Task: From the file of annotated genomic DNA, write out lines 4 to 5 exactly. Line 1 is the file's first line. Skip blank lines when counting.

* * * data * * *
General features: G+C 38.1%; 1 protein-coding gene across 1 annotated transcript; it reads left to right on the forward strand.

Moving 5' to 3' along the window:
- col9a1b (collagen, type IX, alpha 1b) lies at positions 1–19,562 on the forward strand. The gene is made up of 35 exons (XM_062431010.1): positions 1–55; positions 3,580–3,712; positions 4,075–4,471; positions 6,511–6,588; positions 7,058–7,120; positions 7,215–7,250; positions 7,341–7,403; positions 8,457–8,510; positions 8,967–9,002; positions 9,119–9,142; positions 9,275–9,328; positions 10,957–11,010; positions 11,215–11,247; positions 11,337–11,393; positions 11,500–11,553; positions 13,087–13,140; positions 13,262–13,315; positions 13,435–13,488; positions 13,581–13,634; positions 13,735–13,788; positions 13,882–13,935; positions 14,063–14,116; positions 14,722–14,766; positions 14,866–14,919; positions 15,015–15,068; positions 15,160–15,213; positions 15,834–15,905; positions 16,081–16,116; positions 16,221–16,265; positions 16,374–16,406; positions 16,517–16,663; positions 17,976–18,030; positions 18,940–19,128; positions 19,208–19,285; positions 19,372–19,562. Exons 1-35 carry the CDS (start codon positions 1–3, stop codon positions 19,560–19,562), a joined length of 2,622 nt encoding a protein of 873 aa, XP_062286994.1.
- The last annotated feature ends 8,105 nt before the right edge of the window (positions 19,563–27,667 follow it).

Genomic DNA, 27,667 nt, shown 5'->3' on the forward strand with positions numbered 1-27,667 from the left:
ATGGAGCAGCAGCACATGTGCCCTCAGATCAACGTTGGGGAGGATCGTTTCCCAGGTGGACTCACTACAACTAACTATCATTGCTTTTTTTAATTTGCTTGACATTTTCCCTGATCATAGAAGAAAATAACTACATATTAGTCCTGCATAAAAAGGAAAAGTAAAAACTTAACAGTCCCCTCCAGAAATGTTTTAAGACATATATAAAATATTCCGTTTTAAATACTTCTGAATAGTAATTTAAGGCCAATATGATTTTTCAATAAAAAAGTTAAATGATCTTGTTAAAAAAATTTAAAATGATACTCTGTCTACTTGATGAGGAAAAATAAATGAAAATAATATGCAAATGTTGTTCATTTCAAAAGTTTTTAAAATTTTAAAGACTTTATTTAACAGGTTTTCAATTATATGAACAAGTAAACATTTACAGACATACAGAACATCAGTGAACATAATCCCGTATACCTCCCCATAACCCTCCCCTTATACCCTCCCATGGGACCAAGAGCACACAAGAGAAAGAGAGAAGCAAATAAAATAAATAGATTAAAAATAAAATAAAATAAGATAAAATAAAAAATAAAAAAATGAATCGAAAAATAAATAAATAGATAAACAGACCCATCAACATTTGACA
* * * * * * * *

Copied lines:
- The last annotated feature ends 8,105 nt before the right edge of the window (positions 19,563–27,667 follow it).

Genomic DNA, 27,667 nt, shown 5'->3' on the forward strand with positions numbered 1-27,667 from the left: